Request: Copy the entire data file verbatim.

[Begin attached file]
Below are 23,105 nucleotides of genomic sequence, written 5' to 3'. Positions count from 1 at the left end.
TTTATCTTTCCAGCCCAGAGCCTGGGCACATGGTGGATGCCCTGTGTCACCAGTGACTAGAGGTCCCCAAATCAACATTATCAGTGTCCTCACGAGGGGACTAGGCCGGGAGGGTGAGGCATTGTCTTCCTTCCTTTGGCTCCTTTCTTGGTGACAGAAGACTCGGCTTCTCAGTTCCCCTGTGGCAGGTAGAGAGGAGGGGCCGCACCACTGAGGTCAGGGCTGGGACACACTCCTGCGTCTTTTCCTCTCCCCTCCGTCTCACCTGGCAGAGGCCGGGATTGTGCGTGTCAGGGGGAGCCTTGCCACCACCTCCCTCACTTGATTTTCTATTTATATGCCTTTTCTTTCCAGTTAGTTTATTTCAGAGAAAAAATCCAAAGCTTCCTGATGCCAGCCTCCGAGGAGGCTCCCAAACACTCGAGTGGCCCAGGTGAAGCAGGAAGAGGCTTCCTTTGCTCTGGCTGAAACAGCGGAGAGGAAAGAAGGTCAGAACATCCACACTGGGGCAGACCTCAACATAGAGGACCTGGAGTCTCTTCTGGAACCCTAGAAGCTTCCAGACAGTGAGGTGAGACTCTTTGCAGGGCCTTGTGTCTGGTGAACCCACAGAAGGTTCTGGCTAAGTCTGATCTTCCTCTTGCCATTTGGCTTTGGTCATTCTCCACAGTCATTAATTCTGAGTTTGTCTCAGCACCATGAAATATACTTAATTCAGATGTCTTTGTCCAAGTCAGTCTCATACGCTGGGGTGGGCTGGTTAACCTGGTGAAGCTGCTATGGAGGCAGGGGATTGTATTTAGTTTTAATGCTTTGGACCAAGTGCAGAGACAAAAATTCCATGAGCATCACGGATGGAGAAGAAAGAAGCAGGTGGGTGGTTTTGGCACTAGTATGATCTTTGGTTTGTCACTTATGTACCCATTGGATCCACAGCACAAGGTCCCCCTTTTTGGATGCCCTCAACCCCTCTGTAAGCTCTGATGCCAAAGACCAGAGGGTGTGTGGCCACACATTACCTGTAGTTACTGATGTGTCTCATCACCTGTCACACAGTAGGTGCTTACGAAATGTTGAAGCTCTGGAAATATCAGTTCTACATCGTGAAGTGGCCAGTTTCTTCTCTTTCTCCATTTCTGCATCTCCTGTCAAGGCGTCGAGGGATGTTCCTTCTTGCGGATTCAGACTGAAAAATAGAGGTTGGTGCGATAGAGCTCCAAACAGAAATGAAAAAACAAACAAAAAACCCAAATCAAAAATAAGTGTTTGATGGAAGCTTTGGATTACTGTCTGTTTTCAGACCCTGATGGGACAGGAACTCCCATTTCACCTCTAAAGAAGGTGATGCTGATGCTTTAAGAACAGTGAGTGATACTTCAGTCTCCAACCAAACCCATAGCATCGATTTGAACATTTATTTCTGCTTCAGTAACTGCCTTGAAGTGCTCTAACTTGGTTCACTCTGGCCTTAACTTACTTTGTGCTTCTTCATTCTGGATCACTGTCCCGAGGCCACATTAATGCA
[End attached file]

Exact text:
Below are 23,105 nucleotides of genomic sequence, written 5' to 3'. Positions count from 1 at the left end.
TTTATCTTTCCAGCCCAGAGCCTGGGCACATGGTGGATGCCCTGTGTCACCAGTGACTAGAGGTCCCCAAATCAACATTATCAGTGTCCTCACGAGGGGACTAGGCCGGGAGGGTGAGGCATTGTCTTCCTTCCTTTGGCTCCTTTCTTGGTGACAGAAGACTCGGCTTCTCAGTTCCCCTGTGGCAGGTAGAGAGGAGGGGCCGCACCACTGAGGTCAGGGCTGGGACACACTCCTGCGTCTTTTCCTCTCCCCTCCGTCTCACCTGGCAGAGGCCGGGATTGTGCGTGTCAGGGGGAGCCTTGCCACCACCTCCCTCACTTGATTTTCTATTTATATGCCTTTTCTTTCCAGTTAGTTTATTTCAGAGAAAAAATCCAAAGCTTCCTGATGCCAGCCTCCGAGGAGGCTCCCAAACACTCGAGTGGCCCAGGTGAAGCAGGAAGAGGCTTCCTTTGCTCTGGCTGAAACAGCGGAGAGGAAAGAAGGTCAGAACATCCACACTGGGGCAGACCTCAACATAGAGGACCTGGAGTCTCTTCTGGAACCCTAGAAGCTTCCAGACAGTGAGGTGAGACTCTTTGCAGGGCCTTGTGTCTGGTGAACCCACAGAAGGTTCTGGCTAAGTCTGATCTTCCTCTTGCCATTTGGCTTTGGTCATTCTCCACAGTCATTAATTCTGAGTTTGTCTCAGCACCATGAAATATACTTAATTCAGATGTCTTTGTCCAAGTCAGTCTCATACGCTGGGGTGGGCTGGTTAACCTGGTGAAGCTGCTATGGAGGCAGGGGATTGTATTTAGTTTTAATGCTTTGGACCAAGTGCAGAGACAAAAATTCCATGAGCATCACGGATGGAGAAGAAAGAAGCAGGTGGGTGGTTTTGGCACTAGTATGATCTTTGGTTTGTCACTTATGTACCCATTGGATCCACAGCACAAGGTCCCCCTTTTTGGATGCCCTCAACCCCTCTGTAAGCTCTGATGCCAAAGACCAGAGGGTGTGTGGCCACACATTACCTGTAGTTACTGATGTGTCTCATCACCTGTCACACAGTAGGTGCTTACGAAATGTTGAAGCTCTGGAAATATCAGTTCTACATCGTGAAGTGGCCAGTTTCTTCTCTTTCTCCATTTCTGCATCTCCTGTCAAGGCGTCGAGGGATGTTCCTTCTTGCGGATTCAGACTGAAAAATAGAGGTTGGTGCGATAGAGCTCCAAACAGAAATGAAAAAACAAACAAAAAACCCAAATCAAAAATAAGTGTTTGATGGAAGCTTTGGATTACTGTCTGTTTTCAGACCCTGATGGGACAGGAACTCCCATTTCACCTCTAAAGAAGGTGATGCTGATGCTTTAAGAACAGTGAGTGATACTTCAGTCTCCAACCAAACCCATAGCATCGATTTGAACATTTATTTCTGCTTCAGTAACTGCCTTGAAGTGCTCTAACTTGGTTCACTCTGGCCTTAACTTACTTTGTGCTTCTTCATTCTGGATCACTGTCCCGAGGCCACATTAATGCA